by Tony Attwood
In the UK we get most of our football on TV via four channels: the BBC, which is free to air and covers occasional live games but mostly focusses on highlights after the match, ITV which at the moment focuses on international games, Sky and BT Sport – these last two being subscription services which offer live games.
But then along came Amazon with a new plan – cover every match over a short period live.
Now this was of interest to those of us engaged with Untold Arsenal because back in March 2015, three of us had a discussion which included the notion that it ought to be possible to have every Premier League game shown live on TV without it affecting the crowds much.
And that took a little step further forward last year when Amazon came to the League with a bid to show all the matches over a few days on their Amazon Prime channel. This being the time for getting together and similar fun (ie Christmas) I only watched one such match – the Arsenal game – but they were all there for anyone who really had nothing much else to do.
It was, in terms of British TV, a revolutionary moment, and yet within that moment something rather strange happened. Amazon, which could have made an amazing statement about how it was going to handle football in a new way, having the benefit of seeing what the other channels had done with it over the years, asked BT Sport to be its agent. So to all intents and purposes it was a BT Sport show, but shown on Amazon Prime. The chance for change was thrown away.
The programming was thus nothing other than a clear statement that said, “We think BT sport is ok in terms of the way it is packaging and showing football” or put another way, “There’s nothing new to offer”. Or indeed “Nothing new to see here. Move along move along.”
Why would they do this. Normally when one channel sets up to rival another it offers something new to attract the audience, but Amazon offered exactly the same as was happening already.
It was a clear statement that what the channels that cover football in England are doing is fine. The topics they touch on (for example, “what that handball?”) are fine. The topics they avoid (for example, “the northern referee is giving a lot more cards to the London team than he is to the northern team”) need to be avoided.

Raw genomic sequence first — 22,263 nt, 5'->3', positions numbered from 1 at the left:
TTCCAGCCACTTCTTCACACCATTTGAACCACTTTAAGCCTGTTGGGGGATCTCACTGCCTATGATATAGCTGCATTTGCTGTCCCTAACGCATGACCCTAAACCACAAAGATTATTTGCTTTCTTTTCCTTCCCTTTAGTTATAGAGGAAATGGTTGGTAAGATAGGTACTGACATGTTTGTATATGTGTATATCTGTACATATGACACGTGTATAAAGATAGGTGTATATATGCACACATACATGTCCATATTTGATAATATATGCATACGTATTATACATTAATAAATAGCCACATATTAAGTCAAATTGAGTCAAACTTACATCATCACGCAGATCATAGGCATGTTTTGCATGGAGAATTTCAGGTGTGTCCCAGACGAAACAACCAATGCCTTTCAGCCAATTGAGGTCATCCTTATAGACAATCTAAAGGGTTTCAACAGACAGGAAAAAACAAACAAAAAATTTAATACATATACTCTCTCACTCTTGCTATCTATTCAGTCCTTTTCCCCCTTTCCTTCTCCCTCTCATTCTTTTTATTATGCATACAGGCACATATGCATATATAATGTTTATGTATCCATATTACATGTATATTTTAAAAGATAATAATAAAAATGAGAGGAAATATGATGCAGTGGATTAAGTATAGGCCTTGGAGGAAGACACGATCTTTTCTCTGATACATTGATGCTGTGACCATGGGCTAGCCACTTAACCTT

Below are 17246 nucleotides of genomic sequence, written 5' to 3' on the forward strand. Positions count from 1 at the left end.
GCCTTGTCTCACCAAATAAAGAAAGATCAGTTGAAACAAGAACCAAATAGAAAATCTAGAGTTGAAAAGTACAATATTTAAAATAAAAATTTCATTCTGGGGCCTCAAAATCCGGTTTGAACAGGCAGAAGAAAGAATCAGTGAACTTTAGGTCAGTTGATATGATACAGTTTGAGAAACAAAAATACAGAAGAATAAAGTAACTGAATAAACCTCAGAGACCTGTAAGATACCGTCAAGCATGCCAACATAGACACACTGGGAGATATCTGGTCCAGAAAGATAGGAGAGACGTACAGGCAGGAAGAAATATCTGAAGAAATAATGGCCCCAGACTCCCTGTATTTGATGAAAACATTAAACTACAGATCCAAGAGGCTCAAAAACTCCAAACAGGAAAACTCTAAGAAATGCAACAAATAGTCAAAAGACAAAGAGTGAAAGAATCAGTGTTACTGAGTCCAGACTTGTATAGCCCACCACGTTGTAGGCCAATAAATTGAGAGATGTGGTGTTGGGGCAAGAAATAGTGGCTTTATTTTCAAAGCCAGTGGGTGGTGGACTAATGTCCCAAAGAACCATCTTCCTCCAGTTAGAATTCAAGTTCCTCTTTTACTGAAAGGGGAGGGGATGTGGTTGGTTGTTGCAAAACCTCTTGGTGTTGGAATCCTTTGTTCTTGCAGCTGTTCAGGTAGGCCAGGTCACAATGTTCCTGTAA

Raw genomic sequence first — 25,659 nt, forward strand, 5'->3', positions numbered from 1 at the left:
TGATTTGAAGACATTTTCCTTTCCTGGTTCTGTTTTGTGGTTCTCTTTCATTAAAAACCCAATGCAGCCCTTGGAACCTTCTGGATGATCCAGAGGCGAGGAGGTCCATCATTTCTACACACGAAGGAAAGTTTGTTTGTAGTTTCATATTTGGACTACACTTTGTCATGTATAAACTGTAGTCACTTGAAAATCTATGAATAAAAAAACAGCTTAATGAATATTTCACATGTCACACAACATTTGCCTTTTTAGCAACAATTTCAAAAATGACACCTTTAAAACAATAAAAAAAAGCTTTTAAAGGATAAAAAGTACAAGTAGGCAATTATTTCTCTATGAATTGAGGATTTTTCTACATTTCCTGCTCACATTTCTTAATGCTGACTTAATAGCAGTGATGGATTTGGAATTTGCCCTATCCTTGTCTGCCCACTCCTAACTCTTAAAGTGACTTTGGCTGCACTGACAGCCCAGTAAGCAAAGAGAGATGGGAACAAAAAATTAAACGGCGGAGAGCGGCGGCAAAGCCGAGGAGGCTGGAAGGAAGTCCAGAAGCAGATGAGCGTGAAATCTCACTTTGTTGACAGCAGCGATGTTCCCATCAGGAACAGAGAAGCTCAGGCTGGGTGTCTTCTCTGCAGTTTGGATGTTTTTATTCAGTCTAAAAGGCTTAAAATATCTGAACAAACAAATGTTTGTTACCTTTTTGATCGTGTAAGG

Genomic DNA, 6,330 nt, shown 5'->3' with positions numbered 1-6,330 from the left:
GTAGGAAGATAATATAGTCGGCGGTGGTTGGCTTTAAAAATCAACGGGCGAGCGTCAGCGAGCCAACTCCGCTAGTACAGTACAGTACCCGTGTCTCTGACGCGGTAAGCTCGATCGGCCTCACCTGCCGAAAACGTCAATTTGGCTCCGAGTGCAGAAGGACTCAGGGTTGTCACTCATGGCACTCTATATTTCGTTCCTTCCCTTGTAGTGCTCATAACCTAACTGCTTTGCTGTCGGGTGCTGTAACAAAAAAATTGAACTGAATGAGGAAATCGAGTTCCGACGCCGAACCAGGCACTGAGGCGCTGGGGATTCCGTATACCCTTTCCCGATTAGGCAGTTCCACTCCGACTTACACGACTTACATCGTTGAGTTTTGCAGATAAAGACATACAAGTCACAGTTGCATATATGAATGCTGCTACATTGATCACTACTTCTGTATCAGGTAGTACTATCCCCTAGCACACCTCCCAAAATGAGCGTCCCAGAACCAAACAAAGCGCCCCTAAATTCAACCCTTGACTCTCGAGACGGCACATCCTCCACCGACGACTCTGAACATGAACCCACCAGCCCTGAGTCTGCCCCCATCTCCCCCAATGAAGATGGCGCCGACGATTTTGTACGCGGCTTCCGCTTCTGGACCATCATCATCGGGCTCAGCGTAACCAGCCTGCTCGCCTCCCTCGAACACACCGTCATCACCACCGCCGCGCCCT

And above all the notion that there is one key vision that can be used to sum up this match and all matches that are shown is that football is great, the PL is great, and it is going to get greater and greater so we can charge you, the viewer, more and more and more to watch it. AND THERE WILL BE NO CONTROVERSY.
Thus the opportunity of bringing in a new TV company that might decide (to pick an example) to put a camera on the referee all the time, and to consider how far he is from each major decision, and keep a tally of every decision, is not going to be considered.
Nor will we have a list of the number of fouls awarded against each player, and the number of yellow against each player, and then see which referee is doing what and if it is justified.
And this is not because statistics are difficult to follow, as BT Sport has told us in the past. But because from the TV station’s point of view, there is no reason to consider the activities of the referee. They are all doing a fine job and there is no difference between them.
So I sit here and wonder: was the bid from Amazon which allowed it to get these rights, accompanied by a note that said there would be no mention of PGMO, no analysis of the referee?
In short, is there any competition of the type that we like to think normally exists. I think not.
I suspect that a fundamental part of the activity of PGMO is the suppression of the notion that anything in refereeing could ever be different. I suspect it was the first thing Amazon were told when they went to the League with their offer.
Which is interesting, because anywhere else in British industry and business, the Competition and Markets Authority would be all over this asking for an answer to the question: why are you all doing the same thing?
Because normally these ultra-competitive TV companies all seek to outdo each other. But with football, not a chance.
- How much have Arsenal’s rivals spent on transfers in recent years?
- Why is it becoming so difficult to find a sponsor for new football stadium?
- Corruption flares up again in Italy, as Premier League figures don’t look too clever
- How much does a club have to spend on transfers to get a trophy?
- Does the team that is top after 14 games usually go on to win the league?